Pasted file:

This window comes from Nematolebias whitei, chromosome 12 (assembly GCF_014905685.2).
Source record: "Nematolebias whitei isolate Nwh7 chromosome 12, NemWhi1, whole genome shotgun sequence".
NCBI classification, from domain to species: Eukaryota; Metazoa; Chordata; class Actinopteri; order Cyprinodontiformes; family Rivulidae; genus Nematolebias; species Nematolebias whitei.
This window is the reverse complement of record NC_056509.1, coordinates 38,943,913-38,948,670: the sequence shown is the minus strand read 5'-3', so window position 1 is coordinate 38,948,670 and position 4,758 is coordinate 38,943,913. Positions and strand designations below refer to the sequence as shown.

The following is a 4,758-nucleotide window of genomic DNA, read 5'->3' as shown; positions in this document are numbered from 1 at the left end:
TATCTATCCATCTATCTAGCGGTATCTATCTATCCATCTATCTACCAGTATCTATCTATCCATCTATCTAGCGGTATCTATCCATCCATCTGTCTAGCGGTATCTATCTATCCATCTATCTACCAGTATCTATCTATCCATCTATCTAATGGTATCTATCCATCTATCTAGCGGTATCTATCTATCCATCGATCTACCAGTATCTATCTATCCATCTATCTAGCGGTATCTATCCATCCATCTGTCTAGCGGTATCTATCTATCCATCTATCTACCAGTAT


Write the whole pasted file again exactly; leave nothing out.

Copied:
This window comes from Nematolebias whitei, chromosome 12 (assembly GCF_014905685.2).
Source record: "Nematolebias whitei isolate Nwh7 chromosome 12, NemWhi1, whole genome shotgun sequence".
NCBI classification, from domain to species: Eukaryota; Metazoa; Chordata; class Actinopteri; order Cyprinodontiformes; family Rivulidae; genus Nematolebias; species Nematolebias whitei.
This window is the reverse complement of record NC_056509.1, coordinates 38,943,913-38,948,670: the sequence shown is the minus strand read 5'-3', so window position 1 is coordinate 38,948,670 and position 4,758 is coordinate 38,943,913. Positions and strand designations below refer to the sequence as shown.

The following is a 4,758-nucleotide window of genomic DNA, read 5'->3' as shown; positions in this document are numbered from 1 at the left end:
TATCTATCCATCTATCTAGCGGTATCTATCTATCCATCTATCTACCAGTATCTATCTATCCATCTATCTAGCGGTATCTATCCATCCATCTGTCTAGCGGTATCTATCTATCCATCTATCTACCAGTATCTATCTATCCATCTATCTAATGGTATCTATCCATCTATCTAGCGGTATCTATCTATCCATCGATCTACCAGTATCTATCTATCCATCTATCTAGCGGTATCTATCCATCCATCTGTCTAGCGGTATCTATCTATCCATCTATCTACCAGTAT